Why did you decide to volunteer with Otra Cosa Network in Peru?
Frida: When I graduated from school I had already decided that I wanted to travel, and also practice Spanish before going to a university. I had always wanted to go to Peru because it seemed like such a wonderful country. It contains everything from amazing nature, indigenous ruins, Inca culture, the amazon, mountains, deserts, beaches - everything can be found in Peru and that’s the reason why I wanted to spend most of my time in South America over there. I also knew that I wanted to do something for someone else, help out and practice Spanish while doing so. I came in contact with Otra Cosa and their many different projects which allows volunteers with different levels of Spanish speaking abilities in the north part of Peru. This was perfect for a first time volunteer who does not speak Spanish perfectly.
What made this experience unique and special?
Frida: I found the project Casita de Madera most interesting because I felt that working with Peruvian kids in the lower class society would give me an experience out of the ordinary. The Casita is like a kinder garden for kids 3-6 years old in the rural area of Villa de los Angeles. As a volunteer, my tasks were to help the teachers with their work, make homework tasks for the kids, help decorate the little casita, but mostly play with the kids to support them and be there for them. My stay in Peru stretched over the summer holidays and the school schedule was a bit different during that period so I had the opportunity to start a light swimming-class project in a laguna 40 minutes away from the Casita. The kids truly loved it because they usually don’t have the chance to go there by themselves and bathing is not an activity you engage yourself in often in Villa de los Angeles because it is mostly desert. The project did not have the standards of a real swimming class, but still, it was something the kids truly looked forward to each week and that made it feel important even though the swimming-skills were never completely learned.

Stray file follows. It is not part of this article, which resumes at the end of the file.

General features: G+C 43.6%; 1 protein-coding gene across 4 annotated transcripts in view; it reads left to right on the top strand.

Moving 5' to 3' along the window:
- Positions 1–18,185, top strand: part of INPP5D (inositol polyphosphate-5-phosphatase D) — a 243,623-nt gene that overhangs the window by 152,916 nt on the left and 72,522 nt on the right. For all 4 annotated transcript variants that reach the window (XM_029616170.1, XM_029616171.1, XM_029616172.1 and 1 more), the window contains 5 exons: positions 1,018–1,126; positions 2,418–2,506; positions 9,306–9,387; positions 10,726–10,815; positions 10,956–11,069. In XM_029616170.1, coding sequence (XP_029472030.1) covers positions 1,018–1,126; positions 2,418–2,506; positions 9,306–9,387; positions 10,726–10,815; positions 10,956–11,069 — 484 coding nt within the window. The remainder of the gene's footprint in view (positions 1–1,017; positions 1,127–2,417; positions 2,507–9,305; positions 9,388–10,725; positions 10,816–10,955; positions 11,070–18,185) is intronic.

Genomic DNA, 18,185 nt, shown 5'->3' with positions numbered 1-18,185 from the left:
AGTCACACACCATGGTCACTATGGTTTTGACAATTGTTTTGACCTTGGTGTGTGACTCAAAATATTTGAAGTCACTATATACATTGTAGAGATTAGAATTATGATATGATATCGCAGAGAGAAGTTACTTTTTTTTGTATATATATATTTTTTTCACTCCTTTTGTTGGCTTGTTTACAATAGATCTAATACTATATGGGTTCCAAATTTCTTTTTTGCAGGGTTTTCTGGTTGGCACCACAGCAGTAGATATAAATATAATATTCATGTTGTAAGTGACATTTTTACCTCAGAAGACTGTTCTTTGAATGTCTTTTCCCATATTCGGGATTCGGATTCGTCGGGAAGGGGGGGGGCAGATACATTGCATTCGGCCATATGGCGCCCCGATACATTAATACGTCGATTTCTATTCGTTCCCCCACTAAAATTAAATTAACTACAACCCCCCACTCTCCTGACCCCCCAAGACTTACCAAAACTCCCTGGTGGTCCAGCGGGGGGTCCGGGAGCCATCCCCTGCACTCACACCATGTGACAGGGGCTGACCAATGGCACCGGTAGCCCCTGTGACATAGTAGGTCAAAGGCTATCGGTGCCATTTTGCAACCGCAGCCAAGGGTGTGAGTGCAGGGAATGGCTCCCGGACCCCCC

How has this experience impacted your future?
Frida: I'm really glad i spent time doing voluntary work in Peru, I learned a lot, from accepting that things almost never go exactly the way you might have planned for them to go. I also learned to speak better Spanish, to appreciate everything I have in life that people in Villa de los Angeles would never even dream of having. To stand on one's own feet and to be a part of a completely different culture and daily life than the one you are used to is an invaluable experience. I think anyone who has the opportunity to do so should take that chance.